When the comic book series based on The Walking Dead came to an end, Robert Kirkman was worried about how fans would feel about the abrupt conclusion.
By now, anyone who was interested in The Walking Dead comics knows the series has come to an end. In fact, issue 193 shocked regular readers when the July 2019 installment of the series would be the final book released by Image Comics and Skybound.
The response from fans have been mixed. While some fans love that the comics came to an end while they were still popular, others feel that the abrupt stop and quick wrap-up were a bit of a lazy way out.
This kind of response was exactly what The Walking Dead creator Robert Kirkman was concerned about when he mapped out the end of the comic book series according to artist Charlie Adlard on a recent appearance on the Skybound’s Talk Dead to Me podcast.
"“I remember Robert was talking to me and he was saying he was going to go to San Diego, and that was going to be the first encounter post the end and he said, ‘I reckon we’ll get 50% people saying well done, and 50% of people wanting to kill us,” Adlard said."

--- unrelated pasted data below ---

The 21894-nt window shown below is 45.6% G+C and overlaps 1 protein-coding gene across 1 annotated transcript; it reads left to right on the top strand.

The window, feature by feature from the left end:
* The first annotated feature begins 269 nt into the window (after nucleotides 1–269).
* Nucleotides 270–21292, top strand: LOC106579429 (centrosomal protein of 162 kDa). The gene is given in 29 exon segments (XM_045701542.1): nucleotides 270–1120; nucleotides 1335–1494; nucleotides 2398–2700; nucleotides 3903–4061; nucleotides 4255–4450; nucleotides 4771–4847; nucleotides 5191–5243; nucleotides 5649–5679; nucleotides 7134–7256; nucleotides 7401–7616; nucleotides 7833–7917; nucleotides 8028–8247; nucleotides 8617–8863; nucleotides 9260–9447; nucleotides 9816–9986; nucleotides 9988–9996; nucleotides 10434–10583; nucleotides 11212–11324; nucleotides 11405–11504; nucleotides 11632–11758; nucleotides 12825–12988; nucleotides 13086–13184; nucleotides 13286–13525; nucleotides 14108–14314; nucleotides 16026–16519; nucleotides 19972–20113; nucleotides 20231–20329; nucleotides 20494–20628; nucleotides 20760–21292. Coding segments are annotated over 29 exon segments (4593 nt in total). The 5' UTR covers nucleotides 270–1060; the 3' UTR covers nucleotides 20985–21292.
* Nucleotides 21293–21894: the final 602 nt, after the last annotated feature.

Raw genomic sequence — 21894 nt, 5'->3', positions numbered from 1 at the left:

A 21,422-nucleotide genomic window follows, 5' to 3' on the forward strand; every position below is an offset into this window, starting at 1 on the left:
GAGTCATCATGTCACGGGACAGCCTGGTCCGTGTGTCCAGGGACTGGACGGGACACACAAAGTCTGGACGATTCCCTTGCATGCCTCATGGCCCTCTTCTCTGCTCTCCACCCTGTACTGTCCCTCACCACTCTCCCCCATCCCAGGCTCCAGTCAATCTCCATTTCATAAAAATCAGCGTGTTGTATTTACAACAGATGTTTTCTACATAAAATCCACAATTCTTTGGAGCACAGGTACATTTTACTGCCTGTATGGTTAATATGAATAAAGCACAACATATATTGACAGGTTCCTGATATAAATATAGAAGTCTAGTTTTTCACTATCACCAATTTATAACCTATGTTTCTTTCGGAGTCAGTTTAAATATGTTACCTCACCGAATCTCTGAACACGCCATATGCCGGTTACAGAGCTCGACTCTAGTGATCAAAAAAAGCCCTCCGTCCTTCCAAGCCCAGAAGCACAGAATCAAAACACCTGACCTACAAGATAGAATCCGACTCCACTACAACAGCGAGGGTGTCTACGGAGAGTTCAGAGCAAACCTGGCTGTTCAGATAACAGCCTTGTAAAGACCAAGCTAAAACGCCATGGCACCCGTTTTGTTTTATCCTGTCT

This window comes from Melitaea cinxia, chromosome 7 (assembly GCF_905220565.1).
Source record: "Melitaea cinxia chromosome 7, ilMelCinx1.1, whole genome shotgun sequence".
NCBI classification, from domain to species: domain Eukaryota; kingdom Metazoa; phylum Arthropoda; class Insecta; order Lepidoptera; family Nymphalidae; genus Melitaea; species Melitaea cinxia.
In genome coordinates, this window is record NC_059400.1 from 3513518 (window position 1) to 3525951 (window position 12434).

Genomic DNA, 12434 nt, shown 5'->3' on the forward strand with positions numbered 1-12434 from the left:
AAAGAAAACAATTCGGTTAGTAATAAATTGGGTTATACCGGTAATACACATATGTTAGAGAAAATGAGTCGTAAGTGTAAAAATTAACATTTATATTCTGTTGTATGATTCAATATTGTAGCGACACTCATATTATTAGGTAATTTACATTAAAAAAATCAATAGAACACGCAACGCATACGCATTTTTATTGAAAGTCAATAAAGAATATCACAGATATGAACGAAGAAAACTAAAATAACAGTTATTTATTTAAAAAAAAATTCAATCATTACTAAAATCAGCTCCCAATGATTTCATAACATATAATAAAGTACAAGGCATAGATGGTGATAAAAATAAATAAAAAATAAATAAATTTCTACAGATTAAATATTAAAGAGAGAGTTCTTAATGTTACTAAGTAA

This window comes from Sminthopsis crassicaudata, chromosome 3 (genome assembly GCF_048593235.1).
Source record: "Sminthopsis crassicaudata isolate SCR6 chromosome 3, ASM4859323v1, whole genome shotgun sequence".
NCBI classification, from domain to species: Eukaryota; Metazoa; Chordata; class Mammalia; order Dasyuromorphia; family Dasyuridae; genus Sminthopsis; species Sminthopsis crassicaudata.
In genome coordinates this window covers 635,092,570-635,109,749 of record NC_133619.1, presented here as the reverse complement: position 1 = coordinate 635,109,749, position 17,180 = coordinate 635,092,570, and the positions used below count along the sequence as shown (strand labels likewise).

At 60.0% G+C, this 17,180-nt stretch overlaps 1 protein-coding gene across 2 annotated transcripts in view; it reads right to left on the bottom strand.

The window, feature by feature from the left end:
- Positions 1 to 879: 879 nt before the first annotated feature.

Thankfully, that ratio didn’t seem right during Kirkman’s visit to Comic-Con. Adlard reported that the response was mostly positive and that not dragging things out was welcomed by fans who had been following the story for over a decade.
"“I think most people appreciated the fact that we ended this book on our own terms, before the book was gonna lose sales and then it becomes obvious why you end a book.”"
As a whole, it is best that the comics came to an end while the story was still popular, relevant, and interesting. The classic Neil Young saying that “it’s better to burn out than to fade away” is very applicable here.
The comics coming to an end should have absolutely no impact on the three television shows, upcoming movies, games, novels, or any future release. Those properties are their own entities and will tell their own stories in the same universe. However, let’s hope that fans of those properties aren’t caught off guard with an abrupt ending like comic readers were.